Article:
This article describes a simple, low-cost DC to DC converter for a microcontroller (MCU) kit. This converter is built around popular NE555 timer. It can provide positive and negative output voltages simultaneously. Output currents are limited only by the output capabilities of NE555.
Most MCU kits on the market are available with a single power supply, mostly +5V DC. Also, the transformer with or without a rectifier is usually external, for example, in the form of a wall adaptor. But for many experiments and real-world projects, we need power supplies that provide a bit higher voltages than +5V and a bit lower than the ground such as +7.5V and -2V, respectively.
You may use an external power supply for providing these voltages. But since the required currents are usually a few milliamps, you can use a low-power DC to DC converter to produce the needed voltages. Power supply for the DC to DC converter can come before or after the regulator for +5V. But the produced output voltages (+Vout and –Vout) will depend on input voltage.
Circuit and working
Fig. 1 shows the circuit diagram of the DC to DC converter (MCU kit companion board) built around NE555 (IC1). The board is also called DC-DC companion board because it is complementary to the MCU kit for many applications. NE555 works as a square-wave oscillator.
Frequencies depend mainly on resistor R1 and capacitor C1, and can be selected up to around 200kHz. With R1 as 10-kilo-ohm and C1 as 10nF (0.01µF), 5.1nF, 3.3nF and 330pF, we have frequencies around 7kHz, 14kHz, 20kHz and 150kHz.
Capacitors C4, C5 and C6, and diodes D1 and D2 produce positive output voltage (+Vout). With a 9V input power supply (+VEE = +9V) the circuit produces +VOUT around +16V without any load, +14.5V with 15mA load and +13V with load of 20mA. This is enough for giving power to several operational amplifiers and comparators that have low power consumption.
Diodes D3 and D4, and capacitors C7, C8 and C10 produce the negative output voltage (-Vout). With +VEE = 9V power supply, the circuit produces -VOUT around -7V without any load, -5.3V with load of 16mA and -3.7V with load of 35mA. This is good enough for many analogue and interface applications.
Resistor R3 and connector CON2 (in Fig. 1) are important to check output current of the timer at CON2. This current should always be below the maximum, which is 200mA for NE555.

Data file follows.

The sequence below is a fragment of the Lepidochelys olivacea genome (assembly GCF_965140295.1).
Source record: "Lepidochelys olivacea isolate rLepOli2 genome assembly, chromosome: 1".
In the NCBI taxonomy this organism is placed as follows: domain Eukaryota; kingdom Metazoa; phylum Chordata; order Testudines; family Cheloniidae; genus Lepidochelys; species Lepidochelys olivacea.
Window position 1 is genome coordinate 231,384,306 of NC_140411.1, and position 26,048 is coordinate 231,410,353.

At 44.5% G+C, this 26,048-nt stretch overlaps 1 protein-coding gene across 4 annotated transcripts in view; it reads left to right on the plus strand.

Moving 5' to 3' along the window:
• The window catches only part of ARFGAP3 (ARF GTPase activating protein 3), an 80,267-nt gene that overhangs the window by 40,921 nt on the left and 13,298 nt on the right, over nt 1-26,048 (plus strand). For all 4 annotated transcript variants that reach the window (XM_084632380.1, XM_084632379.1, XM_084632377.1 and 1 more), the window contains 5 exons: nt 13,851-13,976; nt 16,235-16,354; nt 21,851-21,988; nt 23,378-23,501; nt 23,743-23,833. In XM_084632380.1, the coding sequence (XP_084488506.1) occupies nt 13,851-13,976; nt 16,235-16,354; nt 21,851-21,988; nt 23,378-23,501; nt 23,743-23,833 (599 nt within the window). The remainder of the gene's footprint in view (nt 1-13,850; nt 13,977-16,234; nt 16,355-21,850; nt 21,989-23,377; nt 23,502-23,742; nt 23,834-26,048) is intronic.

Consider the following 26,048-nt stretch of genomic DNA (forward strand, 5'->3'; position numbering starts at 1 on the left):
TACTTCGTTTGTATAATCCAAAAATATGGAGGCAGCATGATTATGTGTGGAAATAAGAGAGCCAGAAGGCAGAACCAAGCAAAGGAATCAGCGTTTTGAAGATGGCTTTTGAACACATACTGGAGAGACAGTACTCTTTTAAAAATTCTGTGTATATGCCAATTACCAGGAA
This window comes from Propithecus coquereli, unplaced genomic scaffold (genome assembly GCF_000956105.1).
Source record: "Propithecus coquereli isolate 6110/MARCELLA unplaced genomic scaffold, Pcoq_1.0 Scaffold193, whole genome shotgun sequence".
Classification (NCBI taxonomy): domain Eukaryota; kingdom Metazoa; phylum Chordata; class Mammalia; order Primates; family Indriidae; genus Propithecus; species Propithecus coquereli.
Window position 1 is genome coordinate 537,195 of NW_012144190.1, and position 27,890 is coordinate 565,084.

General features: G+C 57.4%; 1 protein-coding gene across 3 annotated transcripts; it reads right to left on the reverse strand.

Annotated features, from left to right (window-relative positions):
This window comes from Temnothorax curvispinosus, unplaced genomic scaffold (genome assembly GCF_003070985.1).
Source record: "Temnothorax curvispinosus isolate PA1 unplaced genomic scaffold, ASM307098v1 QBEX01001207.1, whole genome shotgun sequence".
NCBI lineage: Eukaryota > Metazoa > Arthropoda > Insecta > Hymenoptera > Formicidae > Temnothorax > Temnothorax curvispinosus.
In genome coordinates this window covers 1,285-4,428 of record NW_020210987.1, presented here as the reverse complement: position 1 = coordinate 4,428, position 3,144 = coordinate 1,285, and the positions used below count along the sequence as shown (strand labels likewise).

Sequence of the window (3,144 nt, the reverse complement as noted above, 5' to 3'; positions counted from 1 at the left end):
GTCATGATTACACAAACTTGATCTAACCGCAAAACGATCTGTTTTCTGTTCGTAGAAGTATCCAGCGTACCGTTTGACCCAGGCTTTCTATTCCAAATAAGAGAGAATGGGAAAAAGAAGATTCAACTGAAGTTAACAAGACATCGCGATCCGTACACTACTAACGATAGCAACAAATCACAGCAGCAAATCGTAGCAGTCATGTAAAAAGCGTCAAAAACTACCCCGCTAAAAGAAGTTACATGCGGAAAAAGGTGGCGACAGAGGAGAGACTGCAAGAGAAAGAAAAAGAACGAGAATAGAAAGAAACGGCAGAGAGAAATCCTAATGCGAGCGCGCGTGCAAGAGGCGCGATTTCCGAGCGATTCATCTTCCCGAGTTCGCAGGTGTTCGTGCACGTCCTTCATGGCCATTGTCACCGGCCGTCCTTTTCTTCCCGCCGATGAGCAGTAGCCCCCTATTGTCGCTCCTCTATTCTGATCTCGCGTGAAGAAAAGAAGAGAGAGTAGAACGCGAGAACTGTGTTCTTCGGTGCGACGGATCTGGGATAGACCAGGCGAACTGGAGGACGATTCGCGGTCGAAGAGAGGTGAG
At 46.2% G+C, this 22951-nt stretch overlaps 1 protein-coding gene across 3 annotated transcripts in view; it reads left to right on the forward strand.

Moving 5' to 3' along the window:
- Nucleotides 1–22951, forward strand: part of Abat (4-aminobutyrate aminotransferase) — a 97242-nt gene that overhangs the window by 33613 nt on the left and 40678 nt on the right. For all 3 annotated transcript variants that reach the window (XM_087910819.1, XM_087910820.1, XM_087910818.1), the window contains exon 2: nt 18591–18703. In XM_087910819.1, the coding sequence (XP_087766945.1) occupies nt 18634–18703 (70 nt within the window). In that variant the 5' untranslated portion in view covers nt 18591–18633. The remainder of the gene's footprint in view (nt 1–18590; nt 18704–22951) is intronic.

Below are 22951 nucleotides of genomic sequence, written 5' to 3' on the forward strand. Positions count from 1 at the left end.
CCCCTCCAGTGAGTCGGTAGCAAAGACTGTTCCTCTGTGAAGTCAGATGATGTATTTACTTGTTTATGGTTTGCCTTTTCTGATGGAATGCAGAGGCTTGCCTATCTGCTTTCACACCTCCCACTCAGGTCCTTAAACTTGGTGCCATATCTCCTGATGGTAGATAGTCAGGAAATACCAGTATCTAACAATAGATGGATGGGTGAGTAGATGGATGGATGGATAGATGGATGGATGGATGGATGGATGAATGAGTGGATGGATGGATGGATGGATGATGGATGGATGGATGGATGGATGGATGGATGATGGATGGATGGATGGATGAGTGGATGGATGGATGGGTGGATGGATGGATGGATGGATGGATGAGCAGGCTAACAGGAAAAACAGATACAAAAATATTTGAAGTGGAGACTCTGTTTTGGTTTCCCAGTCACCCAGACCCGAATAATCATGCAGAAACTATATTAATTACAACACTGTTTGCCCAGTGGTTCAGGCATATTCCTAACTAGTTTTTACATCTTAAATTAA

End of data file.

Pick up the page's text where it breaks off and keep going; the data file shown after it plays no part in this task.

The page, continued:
Fig. 2 shows how to connect the DC to DC converter to a wall adaptor, MCU kit and input/output (I/O) expansion board.
Fig. 3 shows how to connect popular operational amplifiers to the DC to DC converter board. Output voltages of the converter depend on the load. That is not a problem in many cases and, if you want, you can restrict and regulate these to particular predefined levels.
Fig. 4 shows how to regulate output voltages of the DC to DC converter with low-cost Zener diodes like 1N4737 (7.5V), BZX85C2V7 (2.7V), BZX55C2V4 (2.4V) and so on. This circuit shows two different Zener diodes to get regulated voltages such as +7.5V and -2.7V.
Construction and testing
A PCB for the DC to DC converter circuit (Fig. 1) is shown in Fig. 5 and its component layout in Fig. 6. Enclose the PCB in a suitable box and provide connectors for 230V AC adaptor for input and CON1 for output.
Download PCB and component layout PDFs: click here
It is preferable to select the working frequency above 20kHz. (During testing we have used around 7kHz frequency. But that depends on the requirements for the power supply of the embedded system and parameters of the components in the converter.) The circuit does not need any adjustment and will start working immediately after proper connections are done.
It is recommended to use fast-switching, low-voltage-drop diodes. 1N4148 would work but 1N5819 or similar is preferred. 1N400X series diodes are too slow for most applications but will work at low switching frequencies. Capacitors should be used for high-frequency switching power supplies.
PCB layout for the circuit in Fig. 1 only is shown here. Remaining circuits (Figs 2, 3 and 4) can be wired on general-purpose PCBs.
Parts list is also of the circuit shown in Fig. 1 only.
Petre Tzv Petrov was a researcher and assistant professor in Technical University of Sofia (Bulgaria) and expert-lecturer in OFPPT(Casablance), Kingdom of Morocco. Currently, he is working as an electronics engineer in the private sector in Bulgaria.
This article was first published on 29 March 2017 and was updated on 23 April 2020.
This content was originally published here.